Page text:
How one photographer documented the epidemic of hidden abuse inside our nation’s homes.

It was 1981 and Donna Ferrato wanted to photograph people in love. More precisely, she was interested in swingers who frequented New York’s sex clubs. 

And so, she found the perfect polyamorous couple to focus her lens on. They were happy, wealthy and fashionable, and welcomed her into their New Jersey home for weeks at a time so she could intimately document their lives.  

But one night, she witnessed something entirely unexpected: The husband brutally attacked his wife, striking her in the face. Ferrato snapped a photo thinking it would make him stop. It didn’t.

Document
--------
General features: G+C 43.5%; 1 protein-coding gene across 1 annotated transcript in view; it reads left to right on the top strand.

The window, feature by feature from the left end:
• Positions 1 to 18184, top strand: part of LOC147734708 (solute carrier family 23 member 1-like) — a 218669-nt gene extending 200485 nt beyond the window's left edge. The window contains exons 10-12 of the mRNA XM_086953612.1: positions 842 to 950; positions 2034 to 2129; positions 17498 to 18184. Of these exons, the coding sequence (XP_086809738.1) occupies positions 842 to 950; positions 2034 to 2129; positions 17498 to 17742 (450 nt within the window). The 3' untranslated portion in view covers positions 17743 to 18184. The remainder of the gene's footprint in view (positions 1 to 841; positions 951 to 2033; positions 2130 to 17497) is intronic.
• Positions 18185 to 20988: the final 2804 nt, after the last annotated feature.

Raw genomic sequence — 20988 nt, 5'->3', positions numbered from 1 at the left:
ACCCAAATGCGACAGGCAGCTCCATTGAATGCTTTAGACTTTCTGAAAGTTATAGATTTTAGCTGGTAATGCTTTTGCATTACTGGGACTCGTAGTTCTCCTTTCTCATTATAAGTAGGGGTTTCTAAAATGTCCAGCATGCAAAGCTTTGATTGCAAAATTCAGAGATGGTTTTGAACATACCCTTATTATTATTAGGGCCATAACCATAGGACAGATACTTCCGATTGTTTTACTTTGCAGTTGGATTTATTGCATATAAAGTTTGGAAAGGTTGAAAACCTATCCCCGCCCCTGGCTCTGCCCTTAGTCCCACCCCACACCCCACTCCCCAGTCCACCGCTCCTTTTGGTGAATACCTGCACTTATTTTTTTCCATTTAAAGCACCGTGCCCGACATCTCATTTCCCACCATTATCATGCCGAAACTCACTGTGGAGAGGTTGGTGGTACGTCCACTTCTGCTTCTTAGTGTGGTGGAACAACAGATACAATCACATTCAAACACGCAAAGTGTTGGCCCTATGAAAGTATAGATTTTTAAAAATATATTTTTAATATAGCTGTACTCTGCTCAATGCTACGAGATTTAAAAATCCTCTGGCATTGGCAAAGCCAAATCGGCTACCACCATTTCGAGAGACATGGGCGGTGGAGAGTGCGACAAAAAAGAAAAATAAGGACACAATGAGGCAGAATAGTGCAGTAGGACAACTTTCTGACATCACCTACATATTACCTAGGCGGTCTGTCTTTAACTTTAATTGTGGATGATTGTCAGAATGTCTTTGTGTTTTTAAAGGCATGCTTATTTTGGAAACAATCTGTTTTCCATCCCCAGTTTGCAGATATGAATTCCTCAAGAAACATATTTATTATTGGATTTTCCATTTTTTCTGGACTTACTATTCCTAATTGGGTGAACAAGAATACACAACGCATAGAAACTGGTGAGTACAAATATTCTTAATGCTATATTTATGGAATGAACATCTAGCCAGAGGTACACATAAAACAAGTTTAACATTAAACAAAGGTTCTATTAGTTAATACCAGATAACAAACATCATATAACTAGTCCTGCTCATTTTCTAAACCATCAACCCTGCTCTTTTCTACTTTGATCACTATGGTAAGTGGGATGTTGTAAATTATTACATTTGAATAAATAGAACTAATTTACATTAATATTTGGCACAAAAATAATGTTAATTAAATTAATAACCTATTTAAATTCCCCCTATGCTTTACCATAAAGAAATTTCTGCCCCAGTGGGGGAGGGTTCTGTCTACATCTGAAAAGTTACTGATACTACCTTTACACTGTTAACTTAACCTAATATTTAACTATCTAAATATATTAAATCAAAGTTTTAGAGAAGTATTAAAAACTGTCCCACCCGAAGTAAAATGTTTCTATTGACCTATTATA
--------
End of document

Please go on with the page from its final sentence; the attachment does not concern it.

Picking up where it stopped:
She sat on the undeveloped film for months, weighing what to do. Then, she began what has come to define her life’s work: documenting the horrors of domestic violence.

Armed with her camera, she crossed the country visiting domestic violence shelters, emergency rooms, batterers’ programs, police stations and prisons. In 1991, she published Living with the Enemy, a book that, for the very first time, revealed in shocking detail the private violence that went on inside American homes.

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